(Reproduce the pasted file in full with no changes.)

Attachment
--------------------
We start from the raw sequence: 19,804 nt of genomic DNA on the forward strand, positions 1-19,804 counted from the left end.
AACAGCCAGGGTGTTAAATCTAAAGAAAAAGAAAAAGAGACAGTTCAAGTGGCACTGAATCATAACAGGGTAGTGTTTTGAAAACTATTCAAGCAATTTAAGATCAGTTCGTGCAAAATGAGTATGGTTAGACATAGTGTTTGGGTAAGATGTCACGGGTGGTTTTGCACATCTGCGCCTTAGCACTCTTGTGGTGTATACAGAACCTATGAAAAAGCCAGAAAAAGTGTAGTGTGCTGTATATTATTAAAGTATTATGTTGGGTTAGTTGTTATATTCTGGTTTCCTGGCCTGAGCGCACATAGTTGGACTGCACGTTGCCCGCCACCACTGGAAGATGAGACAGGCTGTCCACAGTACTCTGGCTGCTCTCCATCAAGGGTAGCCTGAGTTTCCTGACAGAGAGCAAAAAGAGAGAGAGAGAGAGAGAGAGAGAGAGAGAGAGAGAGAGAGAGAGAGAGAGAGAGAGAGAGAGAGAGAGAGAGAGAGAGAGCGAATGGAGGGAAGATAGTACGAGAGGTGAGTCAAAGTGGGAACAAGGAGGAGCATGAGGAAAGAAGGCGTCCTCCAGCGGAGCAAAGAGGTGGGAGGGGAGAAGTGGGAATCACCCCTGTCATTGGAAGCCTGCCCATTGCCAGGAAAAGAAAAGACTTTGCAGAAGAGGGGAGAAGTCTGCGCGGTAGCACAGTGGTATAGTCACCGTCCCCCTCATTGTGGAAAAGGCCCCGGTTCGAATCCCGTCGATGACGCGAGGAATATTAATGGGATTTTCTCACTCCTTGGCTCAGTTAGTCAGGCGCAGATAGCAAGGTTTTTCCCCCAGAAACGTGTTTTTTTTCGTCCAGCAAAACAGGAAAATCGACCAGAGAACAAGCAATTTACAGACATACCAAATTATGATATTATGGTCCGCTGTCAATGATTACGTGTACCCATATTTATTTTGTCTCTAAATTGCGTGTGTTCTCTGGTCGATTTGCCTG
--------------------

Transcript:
We start from the raw sequence: 19,804 nt of genomic DNA on the forward strand, positions 1-19,804 counted from the left end.
AACAGCCAGGGTGTTAAATCTAAAGAAAAAGAAAAAGAGACAGTTCAAGTGGCACTGAATCATAACAGGGTAGTGTTTTGAAAACTATTCAAGCAATTTAAGATCAGTTCGTGCAAAATGAGTATGGTTAGACATAGTGTTTGGGTAAGATGTCACGGGTGGTTTTGCACATCTGCGCCTTAGCACTCTTGTGGTGTATACAGAACCTATGAAAAAGCCAGAAAAAGTGTAGTGTGCTGTATATTATTAAAGTATTATGTTGGGTTAGTTGTTATATTCTGGTTTCCTGGCCTGAGCGCACATAGTTGGACTGCACGTTGCCCGCCACCACTGGAAGATGAGACAGGCTGTCCACAGTACTCTGGCTGCTCTCCATCAAGGGTAGCCTGAGTTTCCTGACAGAGAGCAAAAAGAGAGAGAGAGAGAGAGAGAGAGAGAGAGAGAGAGAGAGAGAGAGAGAGAGAGAGAGAGAGAGAGAGAGAGAGAGAGAGAGCGAATGGAGGGAAGATAGTACGAGAGGTGAGTCAAAGTGGGAACAAGGAGGAGCATGAGGAAAGAAGGCGTCCTCCAGCGGAGCAAAGAGGTGGGAGGGGAGAAGTGGGAATCACCCCTGTCATTGGAAGCCTGCCCATTGCCAGGAAAAGAAAAGACTTTGCAGAAGAGGGGAGAAGTCTGCGCGGTAGCACAGTGGTATAGTCACCGTCCCCCTCATTGTGGAAAAGGCCCCGGTTCGAATCCCGTCGATGACGCGAGGAATATTAATGGGATTTTCTCACTCCTTGGCTCAGTTAGTCAGGCGCAGATAGCAAGGTTTTTCCCCCAGAAACGTGTTTTTTTTCGTCCAGCAAAACAGGAAAATCGACCAGAGAACAAGCAATTTACAGACATACCAAATTATGATATTATGGTCCGCTGTCAATGATTACGTGTACCCATATTTATTTTGTCTCTAAATTGCGTGTGTTCTCTGGTCGATTTGCCTG